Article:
5 Tools and Tips to Help Transfer Students

4 min read

Julia Sachs

Each demographic of student has their own challenges to overcome when adjusting to life on campus. Many transfer students in the US come from community colleges or two-year programs but are thrown in at the deep end when transferring due to expectations that they already ‘know what they are doing’.

Here is an outline of some challenges transfer students may face on campus, and how you can prepare for these challenges to help make the transfer process smoother for your students.

Minimize transfer shock

Studies show students will often experience a dip in grade point average after transferring institutions due to changes in routine, added stress, and acclimation to a new educational environment.

Today, higher education institutions can minimize the effect of transfer shock by better preparing students for the transfer experience.

Many schools publish articles on transfer shock to help students understand what they might be going through mentally as they adapt to a new environment. This article from Baylor University outlines what transfer shock is, and how students can minimize its effects during their first semester at a new university.


Other resources that can help minimize transfer shock include services like transfer student-specific orientations, transfer student housing, mentorships and counseling, and other clubs and programs designed to acclimate students in their first semester or first year.

Streamline the process

Gathering all of the necessary paperwork and materials to change universities can be tedious and time-consuming. Help students by streamlining the transfer process to eases the stress on their part. Many transfer students come from local two-year colleges and smaller nearby programs designed to funnel students into a larger, four-year university in the area.

Consider working with them to create a curriculum around what fits your college’s requirements. Institutions can also create clear guidelines for which credits will and will not transfer to potential transfer students in the future.

Create a specialized orientation

Orientations can help transfer students prepare for their first semester by providing an opportunity to get to know their peers and ask questions relevant to their transfer experience. This is also a great opportunity for transfer students to explore campus and familiarize themselves with new counselors and faculty.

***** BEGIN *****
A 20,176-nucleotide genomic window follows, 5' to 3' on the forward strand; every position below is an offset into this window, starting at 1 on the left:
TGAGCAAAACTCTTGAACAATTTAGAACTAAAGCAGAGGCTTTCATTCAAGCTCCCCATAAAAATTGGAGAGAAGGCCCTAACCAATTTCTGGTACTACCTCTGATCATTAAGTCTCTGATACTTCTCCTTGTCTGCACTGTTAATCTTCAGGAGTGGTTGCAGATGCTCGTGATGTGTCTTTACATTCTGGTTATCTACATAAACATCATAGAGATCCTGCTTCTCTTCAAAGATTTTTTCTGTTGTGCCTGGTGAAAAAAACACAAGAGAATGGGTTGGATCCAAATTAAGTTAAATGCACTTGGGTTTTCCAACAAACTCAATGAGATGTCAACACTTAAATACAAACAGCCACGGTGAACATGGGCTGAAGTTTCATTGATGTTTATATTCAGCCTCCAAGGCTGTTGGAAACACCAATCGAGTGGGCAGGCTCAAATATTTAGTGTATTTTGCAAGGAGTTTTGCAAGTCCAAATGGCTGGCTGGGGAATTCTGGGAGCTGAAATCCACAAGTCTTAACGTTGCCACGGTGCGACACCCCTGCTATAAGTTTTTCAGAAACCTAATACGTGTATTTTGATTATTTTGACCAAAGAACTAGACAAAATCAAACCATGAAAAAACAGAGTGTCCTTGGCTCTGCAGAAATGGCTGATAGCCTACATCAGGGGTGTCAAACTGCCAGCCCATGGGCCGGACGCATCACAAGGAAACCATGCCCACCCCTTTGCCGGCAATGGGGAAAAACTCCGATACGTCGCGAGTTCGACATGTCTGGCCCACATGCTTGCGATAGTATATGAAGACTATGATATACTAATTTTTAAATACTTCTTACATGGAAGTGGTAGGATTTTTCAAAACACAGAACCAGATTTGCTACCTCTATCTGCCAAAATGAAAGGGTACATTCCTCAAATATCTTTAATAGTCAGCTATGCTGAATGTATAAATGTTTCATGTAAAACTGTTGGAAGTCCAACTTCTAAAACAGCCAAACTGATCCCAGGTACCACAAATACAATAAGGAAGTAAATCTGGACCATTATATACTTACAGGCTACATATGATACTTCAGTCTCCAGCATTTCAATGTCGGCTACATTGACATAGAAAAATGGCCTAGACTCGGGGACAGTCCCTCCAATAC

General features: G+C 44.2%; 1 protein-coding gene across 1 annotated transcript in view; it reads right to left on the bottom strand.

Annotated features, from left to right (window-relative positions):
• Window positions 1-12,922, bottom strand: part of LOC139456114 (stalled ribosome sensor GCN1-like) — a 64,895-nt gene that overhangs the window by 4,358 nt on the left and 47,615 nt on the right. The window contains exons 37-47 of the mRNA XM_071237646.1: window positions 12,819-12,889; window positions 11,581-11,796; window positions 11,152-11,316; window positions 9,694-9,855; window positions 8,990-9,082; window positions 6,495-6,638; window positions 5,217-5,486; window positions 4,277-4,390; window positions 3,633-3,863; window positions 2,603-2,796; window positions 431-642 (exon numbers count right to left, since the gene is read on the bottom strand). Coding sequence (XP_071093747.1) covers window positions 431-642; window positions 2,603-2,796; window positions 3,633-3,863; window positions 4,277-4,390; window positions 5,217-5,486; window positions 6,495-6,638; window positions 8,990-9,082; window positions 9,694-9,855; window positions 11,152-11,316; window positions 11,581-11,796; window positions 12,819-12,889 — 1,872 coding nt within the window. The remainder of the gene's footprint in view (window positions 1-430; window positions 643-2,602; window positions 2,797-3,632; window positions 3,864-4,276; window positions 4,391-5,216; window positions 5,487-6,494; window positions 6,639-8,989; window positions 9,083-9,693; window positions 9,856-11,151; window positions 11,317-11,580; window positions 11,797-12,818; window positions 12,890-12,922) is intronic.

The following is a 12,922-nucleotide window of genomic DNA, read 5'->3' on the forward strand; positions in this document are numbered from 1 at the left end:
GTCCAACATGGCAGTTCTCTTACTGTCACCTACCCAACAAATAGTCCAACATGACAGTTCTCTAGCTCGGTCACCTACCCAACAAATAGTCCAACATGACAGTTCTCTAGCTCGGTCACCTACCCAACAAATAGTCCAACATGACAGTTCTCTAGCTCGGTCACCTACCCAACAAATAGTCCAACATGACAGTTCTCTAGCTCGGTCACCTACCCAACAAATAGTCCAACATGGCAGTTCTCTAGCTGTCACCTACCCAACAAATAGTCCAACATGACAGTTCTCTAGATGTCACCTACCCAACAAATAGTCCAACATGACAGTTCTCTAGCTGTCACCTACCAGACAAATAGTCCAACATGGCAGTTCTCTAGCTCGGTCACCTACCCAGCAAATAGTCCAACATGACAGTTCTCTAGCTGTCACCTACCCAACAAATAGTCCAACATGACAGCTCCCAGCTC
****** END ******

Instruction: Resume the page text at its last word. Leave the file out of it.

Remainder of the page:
This can minimize transfer shock by helping them feel more comfortable in their new environment and having separate orientations for specific groups can help those students feel more comfortable asking important questions.

Transfer students, like international students, have likely been through an orientation before and will need different things from the experience than incoming undergrads. This is a great opportunity to discuss specialized transfer social events, introduce key faculty to new transfers, answer questions and provide resources that can help them succeed on campus.


Encourage clubs and alumni programs

Student engagement groups such as clubs and alumni programs are key to the college experience. Clubs and extracurricular activities can be just as important in helping students secure and succeed in jobs and leadership roles after college.

Offer mentorship and counseling

Without utilizing alumni networks, consider how you can pair students with former transfers on campus today. Offer credit programs or incentives to former transfer students to mentor incoming transfers during their first semester or first year on your campus. Additional resources like career counseling designed specifically for transfer students can help in overcoming any challenges transfer students may face in navigating a new educational environment.

There are lots of affordable tools that universities have at their disposal to help accommodate transfer students. Perhaps the most important part is recognizing transfer students face unique challenges and exploring ways to ease stress and make the transfer process smoother.

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